It was a long time ago so I don’t remember the exact chronology. But around then I decided I no longer wanted to go to school. Every morning, within minutes of waking up, a pit formed in my stomach. I lost the ability to eat breakfast. I just couldn’t eat. It would be eighteen years before I would be able to eat a full breakfast again in the morning. For a while there I couldn’t talk either, in the mornings. I remember reluctantly walking to school with my sister Susan while she tried in vain to understand why I wouldn’t talk. I wouldn’t have been able to explain even had I been able to open my mouth. I could only nod or shake my head at her questions. Once, or twice, or maybe thrice, I felt so weird during class that my mother had to come to school to take me home. She wasn’t happy about it. She didn’t understand. Neither did I.
I thought I was either crazy or about to go crazy, but I couldn’t tell anybody about it. I had to deal with it myself. I was absolutely certain that what had happened to my uncle Bill would happen to me. I didn’t know it but I was grappling with the inability to prove a negative. There was no way to prove to myself that I wouldn’t go crazy. Because I could have! Logically, if Uncle Bill had gone crazy, if people could go crazy, then it could happen to me. Only time would tell. This fear, together with the increasing isolation of my social circle, did me in, for a while.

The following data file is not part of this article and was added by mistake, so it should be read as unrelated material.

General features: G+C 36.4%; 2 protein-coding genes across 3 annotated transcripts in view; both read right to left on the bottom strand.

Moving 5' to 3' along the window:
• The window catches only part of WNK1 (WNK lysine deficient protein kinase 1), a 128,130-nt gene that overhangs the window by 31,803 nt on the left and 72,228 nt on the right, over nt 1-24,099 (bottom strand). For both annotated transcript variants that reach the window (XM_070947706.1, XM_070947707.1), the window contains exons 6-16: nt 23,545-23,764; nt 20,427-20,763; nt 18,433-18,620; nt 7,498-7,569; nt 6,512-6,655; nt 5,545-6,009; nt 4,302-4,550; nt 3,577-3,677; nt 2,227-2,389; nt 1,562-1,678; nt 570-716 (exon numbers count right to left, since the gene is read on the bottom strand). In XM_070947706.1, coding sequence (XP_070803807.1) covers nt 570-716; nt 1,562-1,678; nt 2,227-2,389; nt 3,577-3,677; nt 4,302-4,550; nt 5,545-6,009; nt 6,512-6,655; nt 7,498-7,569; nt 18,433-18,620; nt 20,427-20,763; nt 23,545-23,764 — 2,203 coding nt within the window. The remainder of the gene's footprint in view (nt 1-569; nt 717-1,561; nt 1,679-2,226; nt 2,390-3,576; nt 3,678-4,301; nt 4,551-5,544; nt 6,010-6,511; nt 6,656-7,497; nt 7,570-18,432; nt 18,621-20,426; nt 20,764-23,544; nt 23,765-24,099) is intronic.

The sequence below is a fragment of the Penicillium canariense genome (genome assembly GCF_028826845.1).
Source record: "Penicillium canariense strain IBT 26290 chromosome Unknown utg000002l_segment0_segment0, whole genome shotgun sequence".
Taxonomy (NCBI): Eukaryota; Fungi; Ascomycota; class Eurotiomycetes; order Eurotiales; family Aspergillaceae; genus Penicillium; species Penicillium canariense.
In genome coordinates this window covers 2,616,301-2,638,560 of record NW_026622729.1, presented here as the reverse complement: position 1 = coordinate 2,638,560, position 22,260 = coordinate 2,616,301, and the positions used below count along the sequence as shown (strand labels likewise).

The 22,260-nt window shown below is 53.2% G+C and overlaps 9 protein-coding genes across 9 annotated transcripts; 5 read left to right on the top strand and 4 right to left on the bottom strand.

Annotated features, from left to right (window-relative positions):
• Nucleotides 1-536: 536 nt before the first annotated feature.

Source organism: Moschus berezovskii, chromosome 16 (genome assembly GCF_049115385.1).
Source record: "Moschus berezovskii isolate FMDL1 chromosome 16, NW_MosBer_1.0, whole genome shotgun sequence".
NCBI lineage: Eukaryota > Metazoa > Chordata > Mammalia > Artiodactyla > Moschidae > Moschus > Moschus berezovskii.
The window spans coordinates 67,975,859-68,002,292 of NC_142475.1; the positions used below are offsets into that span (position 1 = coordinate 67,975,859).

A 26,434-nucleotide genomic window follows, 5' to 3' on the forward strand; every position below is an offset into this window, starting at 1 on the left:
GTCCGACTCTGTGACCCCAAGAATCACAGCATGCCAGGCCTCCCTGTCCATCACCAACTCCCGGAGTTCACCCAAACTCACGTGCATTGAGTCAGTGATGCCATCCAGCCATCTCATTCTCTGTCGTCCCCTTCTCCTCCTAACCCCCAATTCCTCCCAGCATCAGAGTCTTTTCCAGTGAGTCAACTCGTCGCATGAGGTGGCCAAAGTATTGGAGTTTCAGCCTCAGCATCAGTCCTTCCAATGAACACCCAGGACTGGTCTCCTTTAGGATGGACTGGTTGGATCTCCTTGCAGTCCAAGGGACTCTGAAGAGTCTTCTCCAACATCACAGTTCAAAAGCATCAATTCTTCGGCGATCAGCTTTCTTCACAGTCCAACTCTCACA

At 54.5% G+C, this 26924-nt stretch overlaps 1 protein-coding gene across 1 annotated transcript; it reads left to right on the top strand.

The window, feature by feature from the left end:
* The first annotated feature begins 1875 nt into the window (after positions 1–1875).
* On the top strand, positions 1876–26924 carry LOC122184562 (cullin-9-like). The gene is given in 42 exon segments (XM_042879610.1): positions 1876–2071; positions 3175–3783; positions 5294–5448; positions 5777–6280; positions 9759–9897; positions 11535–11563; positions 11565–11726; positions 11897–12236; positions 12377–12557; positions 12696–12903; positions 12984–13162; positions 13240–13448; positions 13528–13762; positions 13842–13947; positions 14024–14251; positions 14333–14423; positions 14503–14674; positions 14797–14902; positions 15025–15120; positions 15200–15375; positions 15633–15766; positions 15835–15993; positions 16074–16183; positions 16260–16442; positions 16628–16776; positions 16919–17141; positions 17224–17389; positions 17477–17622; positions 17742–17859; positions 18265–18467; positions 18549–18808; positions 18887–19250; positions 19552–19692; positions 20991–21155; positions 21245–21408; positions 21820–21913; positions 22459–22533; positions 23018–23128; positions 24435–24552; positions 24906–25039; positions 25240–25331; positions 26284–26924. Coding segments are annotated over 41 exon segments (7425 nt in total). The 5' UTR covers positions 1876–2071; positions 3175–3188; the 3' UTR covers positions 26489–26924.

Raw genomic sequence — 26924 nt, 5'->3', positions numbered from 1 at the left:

It lasted until the summer. Sometime after school let out, my parents got us a puppy, Sarge, and took Sarge, my three sisters and me on a three week long trip around the Maritimes. We camped in Prince Edward Island, drove the Cabot Trail, visited my old friend Kevin Brown in Sydney, Nova Scotia, visited relatives in Norton, New Brunswick, and visited more relatives in northern New Brunswick. The trip was sufficiently eventful and fun that I forgot all my fears and returned to normal. I especially enjoyed visiting my cousins in Johnville, New Brunswick, including my cousin James, who was the same age as me.